"Apparently during that time period[,] the--according to [defendant,] he was in the bedroom. He did hear the police officers. He knew they were at the door. He just chose--as he had outside when the officer first tried to talk to him, just chose not to participate and not cooperate with the police officers."
From his position behind the apartment, Garcia could hear mumbling and talking within the apartment, although he could not hear what was being said. Garcia reported what he heard to Miller and the other officers who arrived on the scene. When Miller returned to the apartment door with the other officers, Garcia saw the lights go out in the apartment and, from his position, he could clearly hear the officers pounding on the door. Again, Garcia reported his observations to the other officers.
The trial court found that, after the officers tried for 15 to 20 minutes to persuade the occupants of the apartment to open the door,
"[t]he officers finally forced the door open, found the defendant in the bedroom, still with his bedroom door closed, lying on the floor, but making no effort to resist. * * *
"They did find a young female who was on the bed crying, was obviously distressed, obviously had been involved in some confrontation with the defendant prior to the police officers arriving."
Defendant was taken into custody as soon as the officers entered the bedroom. The woman in the apartment was not physically injured. After taking defendant into custody, officers observed a strong odor of alcohol coming from his breath. Consequently, field sobriety tests were administered to defendant, which he failed. Based on his failure of the tests, defendant was charged with and convicted of DUII.
Before trial, defendant filed a motion to suppress any evidence that was discovered after the officers entered his apartment and that tended to show that he was under the influence of intoxicants. Defendant argued that the police violated his constitutional rights against unlawful search and seizure under Article I, section 9, and the United States Constitution by entering his apartment without a search warrant. The state contended that the entry was lawful under the emergency aid doctrine and the community caretaking statute, ORS 133.033. The trial court denied the motion to suppress, reasoning:
"If you evaluate the officers' actions at the point where [defendant] locked that door and the screaming occurred, before the pounding on the door started, then they may have had clear reason to go in. They may not.
"But for me, once they've knocked and announced repeatedly and repeatedly for 15 minutes, and he still doesn't come to the door and say there's nothing wrong here, that gives them overwhelming probable cause and good cause to do their duty.
"I can imagine what kind of letters we would get from the citizens in the community if they found out that police officers had walked away from that door after 15 minutes of pounding and there was just silence, and then somebody had found the bodies the next day.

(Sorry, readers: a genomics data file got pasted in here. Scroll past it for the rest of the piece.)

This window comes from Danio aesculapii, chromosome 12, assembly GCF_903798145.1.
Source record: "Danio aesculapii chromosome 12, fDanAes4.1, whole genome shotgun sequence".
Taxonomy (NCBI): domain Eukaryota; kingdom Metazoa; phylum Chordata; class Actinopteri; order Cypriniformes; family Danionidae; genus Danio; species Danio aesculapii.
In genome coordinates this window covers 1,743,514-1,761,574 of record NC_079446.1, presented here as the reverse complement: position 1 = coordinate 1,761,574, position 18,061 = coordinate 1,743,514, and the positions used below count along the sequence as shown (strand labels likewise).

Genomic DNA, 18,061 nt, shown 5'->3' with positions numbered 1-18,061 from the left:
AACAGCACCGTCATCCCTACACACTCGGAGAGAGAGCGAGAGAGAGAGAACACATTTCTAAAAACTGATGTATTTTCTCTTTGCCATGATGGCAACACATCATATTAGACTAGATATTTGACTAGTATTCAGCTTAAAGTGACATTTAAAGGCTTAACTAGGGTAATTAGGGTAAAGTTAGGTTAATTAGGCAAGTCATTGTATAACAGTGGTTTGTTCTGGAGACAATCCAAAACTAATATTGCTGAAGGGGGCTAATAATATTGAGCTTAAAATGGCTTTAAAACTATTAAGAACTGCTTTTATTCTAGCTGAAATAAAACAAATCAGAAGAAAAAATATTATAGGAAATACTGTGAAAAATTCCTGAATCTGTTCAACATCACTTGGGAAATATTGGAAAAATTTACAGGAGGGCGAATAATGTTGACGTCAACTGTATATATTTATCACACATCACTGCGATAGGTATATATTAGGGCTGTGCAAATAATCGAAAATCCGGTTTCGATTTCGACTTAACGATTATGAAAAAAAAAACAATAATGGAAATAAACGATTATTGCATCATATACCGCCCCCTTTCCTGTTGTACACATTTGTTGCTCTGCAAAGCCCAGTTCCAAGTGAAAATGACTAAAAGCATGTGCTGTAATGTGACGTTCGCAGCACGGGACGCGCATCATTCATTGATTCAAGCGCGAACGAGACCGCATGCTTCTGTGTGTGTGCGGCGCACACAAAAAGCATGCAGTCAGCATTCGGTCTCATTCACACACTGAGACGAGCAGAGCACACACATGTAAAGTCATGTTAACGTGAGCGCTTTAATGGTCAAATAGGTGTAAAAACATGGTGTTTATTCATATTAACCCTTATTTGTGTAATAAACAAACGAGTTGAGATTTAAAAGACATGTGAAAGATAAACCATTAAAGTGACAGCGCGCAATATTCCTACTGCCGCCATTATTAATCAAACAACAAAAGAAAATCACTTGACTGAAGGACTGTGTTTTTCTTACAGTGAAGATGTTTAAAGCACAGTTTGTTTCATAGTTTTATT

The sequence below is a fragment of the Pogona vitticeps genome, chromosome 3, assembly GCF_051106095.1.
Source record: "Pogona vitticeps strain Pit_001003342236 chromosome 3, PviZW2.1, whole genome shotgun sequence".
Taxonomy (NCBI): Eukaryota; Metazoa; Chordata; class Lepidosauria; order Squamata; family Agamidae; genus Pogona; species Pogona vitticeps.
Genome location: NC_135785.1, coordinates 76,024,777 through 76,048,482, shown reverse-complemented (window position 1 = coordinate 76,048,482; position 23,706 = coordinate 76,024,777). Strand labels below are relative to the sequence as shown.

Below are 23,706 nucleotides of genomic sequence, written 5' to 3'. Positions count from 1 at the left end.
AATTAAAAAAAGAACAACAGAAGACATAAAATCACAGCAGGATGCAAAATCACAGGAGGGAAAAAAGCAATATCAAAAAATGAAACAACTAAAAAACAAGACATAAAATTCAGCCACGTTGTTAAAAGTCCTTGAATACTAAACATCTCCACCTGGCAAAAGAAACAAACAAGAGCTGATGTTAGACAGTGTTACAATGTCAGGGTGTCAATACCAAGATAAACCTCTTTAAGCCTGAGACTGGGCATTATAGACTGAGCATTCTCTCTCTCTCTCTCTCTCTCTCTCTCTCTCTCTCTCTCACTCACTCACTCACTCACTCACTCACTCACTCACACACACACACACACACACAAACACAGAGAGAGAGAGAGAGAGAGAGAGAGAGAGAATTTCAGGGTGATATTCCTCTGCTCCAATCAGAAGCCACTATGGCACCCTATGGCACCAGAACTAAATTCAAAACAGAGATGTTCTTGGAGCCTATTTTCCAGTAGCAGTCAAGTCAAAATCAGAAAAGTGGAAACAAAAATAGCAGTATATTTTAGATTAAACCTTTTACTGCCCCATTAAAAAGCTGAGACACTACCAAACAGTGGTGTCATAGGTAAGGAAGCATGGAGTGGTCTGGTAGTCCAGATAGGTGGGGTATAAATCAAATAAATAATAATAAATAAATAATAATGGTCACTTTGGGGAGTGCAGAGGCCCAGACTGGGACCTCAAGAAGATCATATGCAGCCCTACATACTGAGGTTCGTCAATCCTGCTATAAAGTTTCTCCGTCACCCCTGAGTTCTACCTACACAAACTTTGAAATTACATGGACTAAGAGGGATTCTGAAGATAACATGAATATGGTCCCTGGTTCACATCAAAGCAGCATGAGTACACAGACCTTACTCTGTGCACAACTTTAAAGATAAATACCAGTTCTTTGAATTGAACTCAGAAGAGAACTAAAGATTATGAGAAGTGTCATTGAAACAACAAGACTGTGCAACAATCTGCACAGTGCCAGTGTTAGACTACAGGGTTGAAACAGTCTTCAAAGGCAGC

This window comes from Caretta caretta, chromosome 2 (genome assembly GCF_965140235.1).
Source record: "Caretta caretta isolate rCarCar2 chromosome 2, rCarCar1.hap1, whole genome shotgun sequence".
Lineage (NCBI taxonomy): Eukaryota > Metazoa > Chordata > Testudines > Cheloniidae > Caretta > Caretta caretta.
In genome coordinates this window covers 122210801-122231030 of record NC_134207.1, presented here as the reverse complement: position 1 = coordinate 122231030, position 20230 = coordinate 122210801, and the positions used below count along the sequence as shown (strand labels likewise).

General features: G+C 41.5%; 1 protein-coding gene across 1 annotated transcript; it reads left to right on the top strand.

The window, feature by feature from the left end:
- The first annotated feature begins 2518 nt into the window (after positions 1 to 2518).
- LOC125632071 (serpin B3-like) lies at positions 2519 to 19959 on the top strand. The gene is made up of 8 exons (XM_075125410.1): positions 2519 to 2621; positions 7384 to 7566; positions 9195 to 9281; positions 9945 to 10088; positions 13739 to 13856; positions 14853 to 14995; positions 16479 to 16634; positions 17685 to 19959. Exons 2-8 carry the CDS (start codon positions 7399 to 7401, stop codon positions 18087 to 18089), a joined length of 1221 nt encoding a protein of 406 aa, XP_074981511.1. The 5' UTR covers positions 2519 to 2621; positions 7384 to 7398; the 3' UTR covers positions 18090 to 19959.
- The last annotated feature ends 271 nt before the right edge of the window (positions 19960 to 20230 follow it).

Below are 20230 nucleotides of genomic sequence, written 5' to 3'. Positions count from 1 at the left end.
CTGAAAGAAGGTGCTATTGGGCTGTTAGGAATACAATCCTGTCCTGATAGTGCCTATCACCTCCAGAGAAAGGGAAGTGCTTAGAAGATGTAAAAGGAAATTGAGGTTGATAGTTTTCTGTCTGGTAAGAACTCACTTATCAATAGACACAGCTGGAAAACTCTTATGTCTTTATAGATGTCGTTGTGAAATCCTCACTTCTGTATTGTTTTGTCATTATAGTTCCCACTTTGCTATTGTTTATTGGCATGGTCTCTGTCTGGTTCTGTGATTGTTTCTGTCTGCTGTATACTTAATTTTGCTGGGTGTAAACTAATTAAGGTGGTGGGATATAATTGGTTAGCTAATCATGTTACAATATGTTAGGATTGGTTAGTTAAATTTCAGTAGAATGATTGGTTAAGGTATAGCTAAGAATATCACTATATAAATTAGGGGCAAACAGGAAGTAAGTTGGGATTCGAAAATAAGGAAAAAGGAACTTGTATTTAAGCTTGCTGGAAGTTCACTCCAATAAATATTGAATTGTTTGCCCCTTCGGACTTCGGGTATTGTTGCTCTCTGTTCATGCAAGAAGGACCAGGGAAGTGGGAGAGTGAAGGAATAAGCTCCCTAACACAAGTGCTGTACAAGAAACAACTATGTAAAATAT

"* * * [T]hey know that someone is in there, they know there's been shouting, and the people just simply refuse to come to the door. * * * But it's their job to kick in the door and make sure everything is all right."
We appreciate the trial court's sensitivity to the circumstances that existed, but we are obligated to apply the applicable rules of law as the state and federal constitutions require. The above findings frame the legal determination before us. Our task is to decide whether the trial court's legal conclusion based on those findings is correct. Because our decision under the Oregon Constitution is dispositive, we turn first to its provisions. Article I, section 9, prohibits unreasonable searches and seizures. In order to search a person's residence without a search warrant, the police must act within one of the established exceptions to the warrant requirement of Article I, section 9.(2) Stevens, 311 Or at 126. The state bears the burden of proving that an exception to the search warrant requirement exists. Id.
The state argues that the officers were justified in entering defendant's apartment pursuant to their community caretaking function, ORS 133.033(2)(a), and pursuant to the "emergency aid doctrine." ORS 133.033 provides, in part:
"(1) Except as otherwise expressly prohibited by law, any peace officer of this state, as defined in ORS 133.005, is authorized to perform community caretaking functions.
"(2) As used in this section, 'community caretaking functions' means any lawful acts that are inherent in the duty of the peace officer to serve and protect the public. 'Community caretaking functions' includes, but is not limited to:
"(a) The right to enter or remain upon the premises of another if it reasonably appears to be necessary to:
"(A) Prevent serious harm to any person or property;
"(B) Render aid to injured or ill persons; or
"(C) Locate missing persons."
As we held in State v. Martin, 222 Or App 138, 146, __ P3d __ (2008),
, 219 Or App , 334[, 183 P3d 199 (2008)]."
"ORS 133.033 does not independently establish an exception to the warrant requirement. Rather, it provides legislative authorization for (among other things) a particular class of searches, subject to many of the same constitutional constraints that operate to limit other searches, including the warrant requirement. A lawful community caretaking search, in other words, must first be within the universe of police action described in ORS 133.033, and then it must also 'fall within one of the constitutional exceptions to the warrant requirement.' [State v.] Goodall